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Behav Brain Res. 2008 Jan 10;186(1):107-17. Epub 2007 Aug 2.

Zebrafish (Danio rerio) responds differentially to stimulus fish: the effects of sympatric and allopatric predators and harmless fish.

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  • 1University of Toronto at Mississauga, Canada.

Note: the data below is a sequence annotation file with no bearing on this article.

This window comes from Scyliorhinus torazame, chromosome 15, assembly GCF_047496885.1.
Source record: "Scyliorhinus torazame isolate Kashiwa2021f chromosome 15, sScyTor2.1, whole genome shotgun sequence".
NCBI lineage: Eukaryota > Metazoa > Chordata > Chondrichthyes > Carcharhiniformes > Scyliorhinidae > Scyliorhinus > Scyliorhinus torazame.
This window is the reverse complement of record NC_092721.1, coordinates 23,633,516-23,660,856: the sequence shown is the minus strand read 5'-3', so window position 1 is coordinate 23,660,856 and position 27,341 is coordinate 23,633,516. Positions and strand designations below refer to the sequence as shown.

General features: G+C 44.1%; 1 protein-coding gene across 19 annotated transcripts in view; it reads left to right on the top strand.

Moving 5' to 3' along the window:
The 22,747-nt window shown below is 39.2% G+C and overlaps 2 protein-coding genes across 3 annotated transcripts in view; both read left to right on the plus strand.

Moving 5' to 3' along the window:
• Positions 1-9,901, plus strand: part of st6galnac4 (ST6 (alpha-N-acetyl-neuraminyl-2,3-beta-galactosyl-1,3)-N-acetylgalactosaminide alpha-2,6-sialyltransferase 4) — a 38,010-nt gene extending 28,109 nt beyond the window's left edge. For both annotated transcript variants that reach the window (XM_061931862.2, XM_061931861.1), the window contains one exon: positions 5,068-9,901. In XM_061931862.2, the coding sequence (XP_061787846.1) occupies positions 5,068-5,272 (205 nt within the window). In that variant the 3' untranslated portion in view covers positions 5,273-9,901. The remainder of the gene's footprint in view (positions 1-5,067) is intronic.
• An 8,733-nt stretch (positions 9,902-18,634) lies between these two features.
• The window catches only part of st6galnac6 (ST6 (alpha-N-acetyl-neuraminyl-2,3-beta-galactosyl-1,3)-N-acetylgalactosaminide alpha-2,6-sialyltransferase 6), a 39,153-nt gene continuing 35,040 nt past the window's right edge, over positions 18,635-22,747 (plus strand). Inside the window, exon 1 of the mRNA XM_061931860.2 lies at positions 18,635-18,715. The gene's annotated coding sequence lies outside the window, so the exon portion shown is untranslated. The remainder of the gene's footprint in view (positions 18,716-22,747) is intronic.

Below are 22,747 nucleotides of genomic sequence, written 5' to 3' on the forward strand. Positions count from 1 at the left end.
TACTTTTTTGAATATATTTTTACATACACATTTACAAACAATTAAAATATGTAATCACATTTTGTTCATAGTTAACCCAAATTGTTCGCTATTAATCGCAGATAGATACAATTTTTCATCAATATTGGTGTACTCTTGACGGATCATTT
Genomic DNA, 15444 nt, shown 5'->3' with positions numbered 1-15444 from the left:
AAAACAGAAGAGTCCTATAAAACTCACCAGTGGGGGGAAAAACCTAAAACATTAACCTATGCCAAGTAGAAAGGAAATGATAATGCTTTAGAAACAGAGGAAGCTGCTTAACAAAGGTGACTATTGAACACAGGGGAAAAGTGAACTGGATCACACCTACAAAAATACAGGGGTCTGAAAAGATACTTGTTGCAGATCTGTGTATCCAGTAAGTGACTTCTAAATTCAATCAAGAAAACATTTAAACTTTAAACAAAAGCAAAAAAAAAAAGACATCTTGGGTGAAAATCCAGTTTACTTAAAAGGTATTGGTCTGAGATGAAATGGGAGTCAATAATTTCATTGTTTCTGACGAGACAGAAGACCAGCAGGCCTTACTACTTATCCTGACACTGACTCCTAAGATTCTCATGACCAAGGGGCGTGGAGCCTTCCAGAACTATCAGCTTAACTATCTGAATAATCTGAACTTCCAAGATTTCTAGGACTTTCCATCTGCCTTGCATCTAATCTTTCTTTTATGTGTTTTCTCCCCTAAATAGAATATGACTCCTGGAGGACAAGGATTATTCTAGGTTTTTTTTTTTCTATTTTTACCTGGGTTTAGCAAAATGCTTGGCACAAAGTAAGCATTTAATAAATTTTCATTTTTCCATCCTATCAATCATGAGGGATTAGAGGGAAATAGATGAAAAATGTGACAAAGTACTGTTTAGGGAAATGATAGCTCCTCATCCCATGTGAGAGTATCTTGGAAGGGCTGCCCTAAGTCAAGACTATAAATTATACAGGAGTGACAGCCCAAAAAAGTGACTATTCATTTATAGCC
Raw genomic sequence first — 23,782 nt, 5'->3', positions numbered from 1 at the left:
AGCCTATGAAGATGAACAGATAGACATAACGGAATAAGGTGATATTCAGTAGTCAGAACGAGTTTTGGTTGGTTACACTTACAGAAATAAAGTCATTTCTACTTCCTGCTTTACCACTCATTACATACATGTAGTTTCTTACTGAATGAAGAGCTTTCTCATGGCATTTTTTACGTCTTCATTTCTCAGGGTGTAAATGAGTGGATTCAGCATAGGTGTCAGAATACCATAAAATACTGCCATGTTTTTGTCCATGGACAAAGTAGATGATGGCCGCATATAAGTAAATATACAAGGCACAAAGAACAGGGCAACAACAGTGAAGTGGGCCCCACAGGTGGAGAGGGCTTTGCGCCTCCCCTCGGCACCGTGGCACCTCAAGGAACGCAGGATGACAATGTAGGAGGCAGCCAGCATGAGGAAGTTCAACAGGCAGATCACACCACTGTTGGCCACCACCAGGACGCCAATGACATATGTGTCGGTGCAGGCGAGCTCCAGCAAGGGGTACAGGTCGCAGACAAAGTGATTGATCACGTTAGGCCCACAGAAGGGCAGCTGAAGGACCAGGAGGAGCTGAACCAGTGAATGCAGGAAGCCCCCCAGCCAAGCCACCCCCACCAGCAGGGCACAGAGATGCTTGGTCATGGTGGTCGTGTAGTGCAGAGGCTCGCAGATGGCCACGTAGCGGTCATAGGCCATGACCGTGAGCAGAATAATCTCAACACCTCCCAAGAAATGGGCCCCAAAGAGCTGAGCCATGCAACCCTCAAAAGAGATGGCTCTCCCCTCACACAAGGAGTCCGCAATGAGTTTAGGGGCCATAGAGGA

The zebrafish has been an excellent model organism of developmental biology and genetics. Studying its behavior will add to the already strong knowledge of its biology and will strengthen the use of this species in behavior genetics and neuroscience. Anxiety is one of the most problematic human psychiatric conditions. Arguably, it arises as a result of abnormally exaggerated natural fear responses. The zebrafish may be an appropriate model to investigate the biology of fear and anxiety. Fear responses are expressed by animals when exposed to predators, and these responses can be learned or innate. Here we investigated whether zebrafish respond differentially to a natural predator or other fish species upon their first exposure to these fish. Naïve zebrafish were shown four species of fish chosen based on predatory status (predatory or harmless) and geographical origin (allopatric or sympatric). Our results suggest that naïve zebrafish respond differentially to the stimulus fish. Particularly interesting is the antipredatory response elicited by the zebrafish's sympatric predator, the Indian Leaf Fish, and the fact that this latter species exhibited almost no predatory attacks. The findings obtained open a new avenue of research into what zebrafish perceive as "dangerous" or fear inducing. They will also allow us to develop fear and anxiety related behavioral test methods with which the contribution of genes to, or the effects of novel anxiolytic substances on these behaviors may be analyzed.

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